Crew Mix Matters
RETIRED CHIEF WARRANT OFFICER 3 BERNARD HIGDON
Fort Wainwright, Alaska
While deployed to Camp Taji, Iraq, with Blackfoot Troop, 6th Squadron, 17th Cavalry Regiment, as an OH-58D pilot, our troop was tasked with conducting different missions in Baghdad, Balad, Ramadi, Al Asad and areas in between. Flight crews would show up about the same time before their missions to ensure the paperwork was completed and there weren’t any changes to the schedule. Changes to the flight schedule were a common occurrence during our deployment due to pilots getting hurt, sick, tasked with other duties or just running out of duty day. You could bet there would be at least two or three name changes per week.
On this particular day, I was on the night shift, scheduled to fly right seat trail with one of our troop instructor pilots who was the air mission commander (AMC) for the flight. Both of us had been flying in the AO for at least six months and were very familiar with the area. Our lead ship was crewed with one of the squadron’s staff aviators — who was the pilot in command (PC), call sign “Dakota” — flying right seat and one of our new platoon leaders in the left seat. Both had been flying in the AO for some time, but not with each other.
We received our S-2 briefing, and the AMC conducted a thorough team brief. As the norm, lead would communicate with all air traffic controllers (ATC) and ground units, while trail would communicate with Baghdad radio and higher commands. Prior to our takeoff, I had some doubt in my mind about the crew mix for our flight. Even though the staff aviator had several thousand hours in the OH-58D, the majority of the knowledge for the AO was in the trail aircraft. However, I figured that since the AMC was OK with the crew mix, then I would be as well.
We completed the first of three missions for the night and all was well. We then decided to conduct refueling operations at Baghdad International Airport (BIAP) so we could get maximum station time for the next mission. To get to BIAP from the southeast of Baghdad, we had to fly through three different controlled airspaces: Embassy, Liberty and BIAP. All had different control points for ingress/egress; however, the AMC wanted to keep it simple and fly around them. We were briefed that a team of AH-64s would be working the south/southwest area of BIAP, which made sense because approaching from the north via “Dakota CP” would allow for airspace separation and deconfliction.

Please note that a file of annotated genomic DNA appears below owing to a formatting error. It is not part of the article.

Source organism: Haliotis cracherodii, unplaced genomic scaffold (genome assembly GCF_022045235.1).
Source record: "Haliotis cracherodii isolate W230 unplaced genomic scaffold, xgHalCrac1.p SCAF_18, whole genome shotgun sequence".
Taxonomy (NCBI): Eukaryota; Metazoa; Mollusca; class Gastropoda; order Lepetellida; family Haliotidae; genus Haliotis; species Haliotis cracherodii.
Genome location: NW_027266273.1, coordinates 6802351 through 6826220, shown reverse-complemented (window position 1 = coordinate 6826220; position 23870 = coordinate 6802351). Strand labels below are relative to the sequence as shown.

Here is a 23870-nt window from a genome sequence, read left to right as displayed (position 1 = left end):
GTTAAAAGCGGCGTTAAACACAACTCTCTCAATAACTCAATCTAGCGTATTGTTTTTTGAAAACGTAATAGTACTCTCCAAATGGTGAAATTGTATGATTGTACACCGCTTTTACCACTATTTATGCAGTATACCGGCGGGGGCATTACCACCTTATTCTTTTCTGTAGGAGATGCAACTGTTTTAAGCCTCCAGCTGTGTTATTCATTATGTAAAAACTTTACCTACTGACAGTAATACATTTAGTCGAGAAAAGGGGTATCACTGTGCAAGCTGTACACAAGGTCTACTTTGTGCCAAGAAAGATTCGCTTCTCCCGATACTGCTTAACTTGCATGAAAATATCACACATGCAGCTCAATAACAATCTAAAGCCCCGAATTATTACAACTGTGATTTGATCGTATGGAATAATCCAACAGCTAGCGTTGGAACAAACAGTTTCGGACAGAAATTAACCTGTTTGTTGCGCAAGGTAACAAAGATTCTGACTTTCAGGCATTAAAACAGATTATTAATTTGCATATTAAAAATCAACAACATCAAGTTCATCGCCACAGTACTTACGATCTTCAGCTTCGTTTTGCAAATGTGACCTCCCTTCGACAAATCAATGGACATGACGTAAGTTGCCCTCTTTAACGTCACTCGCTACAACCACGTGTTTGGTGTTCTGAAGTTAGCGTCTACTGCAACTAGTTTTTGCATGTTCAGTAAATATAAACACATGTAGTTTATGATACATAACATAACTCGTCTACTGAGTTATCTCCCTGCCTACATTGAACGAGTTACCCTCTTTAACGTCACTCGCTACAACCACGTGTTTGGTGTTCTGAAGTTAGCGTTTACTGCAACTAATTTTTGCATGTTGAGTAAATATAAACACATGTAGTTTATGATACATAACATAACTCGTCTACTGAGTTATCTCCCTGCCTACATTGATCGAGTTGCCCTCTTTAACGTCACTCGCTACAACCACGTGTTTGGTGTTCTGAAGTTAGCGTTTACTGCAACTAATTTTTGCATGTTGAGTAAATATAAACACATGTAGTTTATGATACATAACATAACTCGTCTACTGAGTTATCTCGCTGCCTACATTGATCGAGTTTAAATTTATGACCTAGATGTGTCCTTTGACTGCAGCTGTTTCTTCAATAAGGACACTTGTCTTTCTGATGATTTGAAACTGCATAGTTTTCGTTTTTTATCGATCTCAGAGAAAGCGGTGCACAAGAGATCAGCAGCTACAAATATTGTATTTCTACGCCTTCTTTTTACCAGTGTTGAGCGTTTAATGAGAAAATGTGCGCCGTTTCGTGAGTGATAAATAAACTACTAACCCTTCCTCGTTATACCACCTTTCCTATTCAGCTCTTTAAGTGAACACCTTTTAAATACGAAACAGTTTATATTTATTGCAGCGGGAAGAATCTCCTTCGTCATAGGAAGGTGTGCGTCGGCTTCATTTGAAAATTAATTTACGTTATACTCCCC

En route to BIAP, I noticed we were taking a different route than what I usually took to maintain flight outside of the different controlled airspaces. I brought it up to the AMC, who must have been reading my mind because he had jumped on the radio and asked lead where they were going. A few seconds passed and, due to our location, lead requested to enter BIAP from the east. The only way to do so required a transition from 1,200 feet mean sea level altitude that would allow us to fly over the civilian side of the airport without affecting traffic. We were currently flying in Liberty airspace at about 700 feet above ground level. The AMC granted the request and lead initiated the climb.
I initiated my climb and watched Liberty to ensure no other aircraft were departing the airspace. At the same time, the AMC was looking to the left to see if he could find the AH-64s that were flying to the south of BIAP. Once I looked back to the front, I was in shock. I had an Apache, no more than a few rotor disks away, conducting a dive and banking right in front of me. I immediately pulled more power and banked to the left, hoping the other Apache was not flying nearby. Lucky for us, it was not. We continued with the transition, and the AMC had a long talk with the PC of our lead aircraft.
The rest of the night was uneventful. We completed our missions and returned to Camp Taji. After debrief and a thorough team after-action review, we decided to get in contact with the AH-64 pilots to find out what happened and how we had a near midair collision. After talking with them, we found out there were multiple mistakes made that could have been costly.
The AH-64 pilots had completed their mission and were conducting reconnaissance in an area that was different from what was in the S-2 brief. There was also confusion when our lead aircraft requested to conduct the transition into BIAP using his Dakota call sign. The AH-64 pilots assumed we were entering from the Dakota CP from the north, which we had originally planned to do, and not entering from the southeast. Due to the overlapping airspace of BIAP and Liberty, both flights were switching between ATCs and didn’t hear, see or realize what the other team was doing.
When all was said and done, I felt the biggest mistake happened before takeoff. With the majority of the experience being in the trail aircraft, that meant the possibility of task saturation for the PC of the lead aircraft. There could have been at least four lives lost and two aircraft destroyed that night, plus possible civilian casualties on the ground. Crew mix plays a big part of flight planning and should never be taken lightly.